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PET THERAPY – GETTING STARTED

Interested in doing pet therapy work with your dog?   Involvement with any aspect of pet therapy work can be very rewarding for you and your dog, but becoming a successful team does take planning and some training.  To get started, review the registration requirements for pet therapy organizations that are active in your area.  (A listing of some of the most popular websites can be found at the end of this article.)  To be a part of the NCNE team, you and your dog must be registered with an agency that provides evaluation and registration of your dog and insurance coverage for your pet therapy visits.  

Most Newfs are well-suited for pet therapy work, but every dog’s personality is different.  A good candidate for pet therapy work should:

  • enjoy interacting with all types of people
  • be healthy
  • have reliable basic obedience skills
  • be comfortable being around other dogs
  • calmly accept attention from strangers
  • be familiar with a variety of environments
  • be unconcerned by clumsy petting and being touched and handled  
  • be capable of handling noise and chaotic situations
  • and, most importantly, look to you for guidance and support.

The human partner has to do their share of the work as well.  A good handler is:

  • able to understand their dog’s body language, particularly when they are stressed or anxious
  • able interact positively with their dog with praise, encouragement, and reassurance
  • able to cue or redirect behaviors
  • able to interact with the people you visit while remaining focused on your dog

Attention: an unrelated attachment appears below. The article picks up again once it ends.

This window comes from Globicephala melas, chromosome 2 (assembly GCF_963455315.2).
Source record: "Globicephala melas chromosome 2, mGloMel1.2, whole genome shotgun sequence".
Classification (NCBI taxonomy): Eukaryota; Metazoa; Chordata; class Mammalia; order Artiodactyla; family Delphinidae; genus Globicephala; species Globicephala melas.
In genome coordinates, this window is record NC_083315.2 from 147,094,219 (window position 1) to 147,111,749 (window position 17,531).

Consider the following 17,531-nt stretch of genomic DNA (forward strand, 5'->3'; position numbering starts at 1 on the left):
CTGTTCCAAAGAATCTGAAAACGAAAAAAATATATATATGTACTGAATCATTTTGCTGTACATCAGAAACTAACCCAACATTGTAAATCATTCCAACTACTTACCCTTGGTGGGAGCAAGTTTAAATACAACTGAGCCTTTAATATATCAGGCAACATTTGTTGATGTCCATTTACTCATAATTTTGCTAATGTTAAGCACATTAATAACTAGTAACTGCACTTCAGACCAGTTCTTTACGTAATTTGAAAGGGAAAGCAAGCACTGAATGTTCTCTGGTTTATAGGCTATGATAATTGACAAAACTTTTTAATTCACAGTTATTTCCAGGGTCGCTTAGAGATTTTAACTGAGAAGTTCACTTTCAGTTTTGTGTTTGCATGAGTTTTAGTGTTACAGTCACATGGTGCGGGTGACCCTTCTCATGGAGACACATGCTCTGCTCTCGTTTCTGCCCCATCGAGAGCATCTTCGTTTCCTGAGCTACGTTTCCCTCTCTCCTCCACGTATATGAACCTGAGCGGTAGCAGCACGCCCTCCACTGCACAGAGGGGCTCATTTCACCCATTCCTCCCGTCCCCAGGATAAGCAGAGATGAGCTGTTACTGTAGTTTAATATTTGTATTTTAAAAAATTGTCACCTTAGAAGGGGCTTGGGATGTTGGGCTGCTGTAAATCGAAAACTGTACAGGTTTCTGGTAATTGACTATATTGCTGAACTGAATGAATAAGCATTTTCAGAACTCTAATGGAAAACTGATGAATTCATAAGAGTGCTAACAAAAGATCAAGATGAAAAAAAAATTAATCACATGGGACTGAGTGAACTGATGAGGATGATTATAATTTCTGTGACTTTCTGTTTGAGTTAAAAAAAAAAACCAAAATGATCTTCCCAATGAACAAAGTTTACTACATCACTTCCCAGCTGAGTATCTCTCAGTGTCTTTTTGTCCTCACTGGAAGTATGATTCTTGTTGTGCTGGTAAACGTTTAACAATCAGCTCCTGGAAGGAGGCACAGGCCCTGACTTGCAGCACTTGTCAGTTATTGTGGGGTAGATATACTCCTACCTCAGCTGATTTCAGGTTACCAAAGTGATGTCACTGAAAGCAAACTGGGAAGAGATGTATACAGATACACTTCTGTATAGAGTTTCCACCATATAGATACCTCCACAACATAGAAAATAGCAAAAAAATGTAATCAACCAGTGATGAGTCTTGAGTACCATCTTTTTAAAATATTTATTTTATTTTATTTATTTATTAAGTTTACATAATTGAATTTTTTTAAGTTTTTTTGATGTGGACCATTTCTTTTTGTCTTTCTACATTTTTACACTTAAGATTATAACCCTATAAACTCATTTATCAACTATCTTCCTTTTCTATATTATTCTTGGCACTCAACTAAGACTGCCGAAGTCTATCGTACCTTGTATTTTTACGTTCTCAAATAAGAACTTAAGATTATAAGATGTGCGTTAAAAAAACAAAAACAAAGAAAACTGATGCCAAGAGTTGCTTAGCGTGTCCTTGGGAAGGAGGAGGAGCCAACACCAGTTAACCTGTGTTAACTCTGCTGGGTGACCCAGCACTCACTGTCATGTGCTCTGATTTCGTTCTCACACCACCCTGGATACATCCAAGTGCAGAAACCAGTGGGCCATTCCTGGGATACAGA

• professional and abides by the practices and policies of their registering agency
  • and, most importantly, an advocate for their dog’s well-being at all times.

Of course, no team is perfect; we all have our strong and weak points.  What’s important is for you to know your dog’s weakness and dislikes and make smart choices in the types of visits that you do.  

Begin preparing your dog for therapy work by socializing in as many different locations as possible.  Even a quick 5 minute walk around a strange area can be useful.  As your dog becomes comfortable in different locations, slowly add additional stimulus such as being near a noisy playground or outdoor concert.  If your dog is not comfortable, stop and take a step back.  Keep working your dog in a less stressful environment and gradually build confidence before taking on more difficult locations.

Check your local training center or obedience club for classes designed to prepare you for pet therapy work.  If no such class is available, consider taking a family dog or cross-training class.  Let the instructor know your interest in pet therapy and the types of behaviors you will need for the evaluation.   

If you have any questions, contact me at: newfdance@hotmail.com.  HAPPY TRAINING!

PET THERAPY LINKS:

Pet Partners: https://petpartners.org/     (formerly Delta Society)

Intermountain Therapy Animals: http://www.therapyanimals.org/Home.html

Therapy Dogs International: http://tdi-dog.org/

Submitted by Laurel Rabschutz, PhD